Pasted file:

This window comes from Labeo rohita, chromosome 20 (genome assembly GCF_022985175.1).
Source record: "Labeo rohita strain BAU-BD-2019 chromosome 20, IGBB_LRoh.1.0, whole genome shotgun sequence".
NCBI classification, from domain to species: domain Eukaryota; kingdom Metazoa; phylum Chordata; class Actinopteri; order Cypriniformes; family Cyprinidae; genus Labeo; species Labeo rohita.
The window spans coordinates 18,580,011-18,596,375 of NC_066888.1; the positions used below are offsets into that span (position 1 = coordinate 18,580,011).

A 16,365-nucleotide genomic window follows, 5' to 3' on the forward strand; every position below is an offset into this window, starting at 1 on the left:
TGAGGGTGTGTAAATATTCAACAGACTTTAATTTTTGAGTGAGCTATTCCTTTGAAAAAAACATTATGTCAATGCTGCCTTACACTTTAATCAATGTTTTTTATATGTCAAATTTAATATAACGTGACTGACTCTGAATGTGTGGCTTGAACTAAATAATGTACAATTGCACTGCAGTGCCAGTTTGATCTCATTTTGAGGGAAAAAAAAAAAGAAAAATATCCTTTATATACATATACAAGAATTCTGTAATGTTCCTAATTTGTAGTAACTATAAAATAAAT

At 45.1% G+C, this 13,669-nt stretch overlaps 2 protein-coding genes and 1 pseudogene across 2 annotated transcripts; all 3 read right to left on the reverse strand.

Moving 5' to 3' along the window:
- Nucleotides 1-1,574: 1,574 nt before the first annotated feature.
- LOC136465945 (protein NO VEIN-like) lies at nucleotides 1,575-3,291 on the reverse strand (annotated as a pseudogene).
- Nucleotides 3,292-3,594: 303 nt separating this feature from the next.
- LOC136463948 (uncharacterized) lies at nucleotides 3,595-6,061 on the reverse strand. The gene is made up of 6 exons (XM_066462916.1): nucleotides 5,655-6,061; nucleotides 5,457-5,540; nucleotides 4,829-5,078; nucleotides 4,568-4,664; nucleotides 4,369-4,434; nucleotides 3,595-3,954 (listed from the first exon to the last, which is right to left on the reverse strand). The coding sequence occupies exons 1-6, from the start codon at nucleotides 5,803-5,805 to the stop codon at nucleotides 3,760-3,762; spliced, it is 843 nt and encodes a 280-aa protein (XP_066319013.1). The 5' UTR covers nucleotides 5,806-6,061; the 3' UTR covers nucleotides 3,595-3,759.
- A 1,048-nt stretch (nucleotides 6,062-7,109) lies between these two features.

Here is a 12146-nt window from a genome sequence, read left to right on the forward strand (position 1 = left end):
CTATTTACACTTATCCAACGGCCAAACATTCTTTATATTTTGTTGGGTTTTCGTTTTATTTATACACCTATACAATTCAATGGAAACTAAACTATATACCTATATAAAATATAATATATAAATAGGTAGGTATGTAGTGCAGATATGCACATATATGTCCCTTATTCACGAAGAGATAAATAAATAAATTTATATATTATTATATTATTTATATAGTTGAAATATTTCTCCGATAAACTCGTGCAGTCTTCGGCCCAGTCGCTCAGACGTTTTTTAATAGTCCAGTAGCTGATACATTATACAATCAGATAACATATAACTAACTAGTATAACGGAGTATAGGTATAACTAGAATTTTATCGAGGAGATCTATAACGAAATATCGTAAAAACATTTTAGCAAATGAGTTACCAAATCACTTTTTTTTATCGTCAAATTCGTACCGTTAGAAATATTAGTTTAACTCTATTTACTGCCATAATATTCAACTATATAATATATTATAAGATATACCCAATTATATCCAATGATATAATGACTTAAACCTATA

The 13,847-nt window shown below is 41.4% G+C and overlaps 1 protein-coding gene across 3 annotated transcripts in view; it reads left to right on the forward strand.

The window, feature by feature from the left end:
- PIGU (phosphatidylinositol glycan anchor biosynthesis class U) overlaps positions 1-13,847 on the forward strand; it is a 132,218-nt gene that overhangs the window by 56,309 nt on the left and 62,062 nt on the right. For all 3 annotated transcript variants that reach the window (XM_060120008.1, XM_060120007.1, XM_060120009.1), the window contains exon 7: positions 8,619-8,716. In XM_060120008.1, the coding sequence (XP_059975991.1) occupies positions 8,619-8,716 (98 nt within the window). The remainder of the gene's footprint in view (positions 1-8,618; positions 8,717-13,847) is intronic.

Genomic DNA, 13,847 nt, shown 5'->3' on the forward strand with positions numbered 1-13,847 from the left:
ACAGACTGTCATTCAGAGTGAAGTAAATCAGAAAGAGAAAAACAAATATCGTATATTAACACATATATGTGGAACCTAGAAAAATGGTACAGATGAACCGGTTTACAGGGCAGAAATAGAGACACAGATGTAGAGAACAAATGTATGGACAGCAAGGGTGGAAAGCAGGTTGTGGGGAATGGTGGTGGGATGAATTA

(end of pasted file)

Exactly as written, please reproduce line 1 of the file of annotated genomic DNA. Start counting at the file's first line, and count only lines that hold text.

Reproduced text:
This window comes from Labeo rohita, chromosome 20 (genome assembly GCF_022985175.1).